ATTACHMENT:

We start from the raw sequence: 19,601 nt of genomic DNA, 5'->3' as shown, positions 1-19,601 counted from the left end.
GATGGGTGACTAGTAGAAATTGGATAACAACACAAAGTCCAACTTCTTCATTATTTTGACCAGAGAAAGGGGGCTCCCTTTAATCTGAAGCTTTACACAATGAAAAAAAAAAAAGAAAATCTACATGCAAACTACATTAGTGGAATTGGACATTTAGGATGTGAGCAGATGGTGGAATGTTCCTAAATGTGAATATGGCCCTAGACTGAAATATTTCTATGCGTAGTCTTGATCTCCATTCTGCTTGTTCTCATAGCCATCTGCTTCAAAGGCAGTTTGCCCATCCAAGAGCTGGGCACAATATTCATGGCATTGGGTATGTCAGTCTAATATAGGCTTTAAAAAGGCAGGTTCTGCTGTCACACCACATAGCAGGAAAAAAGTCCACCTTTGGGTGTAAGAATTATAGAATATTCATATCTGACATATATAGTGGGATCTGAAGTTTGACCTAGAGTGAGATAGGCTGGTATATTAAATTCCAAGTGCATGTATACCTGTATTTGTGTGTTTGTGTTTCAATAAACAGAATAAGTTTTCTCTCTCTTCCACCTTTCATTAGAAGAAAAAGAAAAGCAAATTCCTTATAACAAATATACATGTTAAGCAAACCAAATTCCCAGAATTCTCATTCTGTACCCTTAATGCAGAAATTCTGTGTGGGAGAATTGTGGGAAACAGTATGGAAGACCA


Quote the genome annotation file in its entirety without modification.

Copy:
We start from the raw sequence: 19,601 nt of genomic DNA, 5'->3' as shown, positions 1-19,601 counted from the left end.
GATGGGTGACTAGTAGAAATTGGATAACAACACAAAGTCCAACTTCTTCATTATTTTGACCAGAGAAAGGGGGCTCCCTTTAATCTGAAGCTTTACACAATGAAAAAAAAAAAAGAAAATCTACATGCAAACTACATTAGTGGAATTGGACATTTAGGATGTGAGCAGATGGTGGAATGTTCCTAAATGTGAATATGGCCCTAGACTGAAATATTTCTATGCGTAGTCTTGATCTCCATTCTGCTTGTTCTCATAGCCATCTGCTTCAAAGGCAGTTTGCCCATCCAAGAGCTGGGCACAATATTCATGGCATTGGGTATGTCAGTCTAATATAGGCTTTAAAAAGGCAGGTTCTGCTGTCACACCACATAGCAGGAAAAAAGTCCACCTTTGGGTGTAAGAATTATAGAATATTCATATCTGACATATATAGTGGGATCTGAAGTTTGACCTAGAGTGAGATAGGCTGGTATATTAAATTCCAAGTGCATGTATACCTGTATTTGTGTGTTTGTGTTTCAATAAACAGAATAAGTTTTCTCTCTCTTCCACCTTTCATTAGAAGAAAAAGAAAAGCAAATTCCTTATAACAAATATACATGTTAAGCAAACCAAATTCCCAGAATTCTCATTCTGTACCCTTAATGCAGAAATTCTGTGTGGGAGAATTGTGGGAAACAGTATGGAAGACCA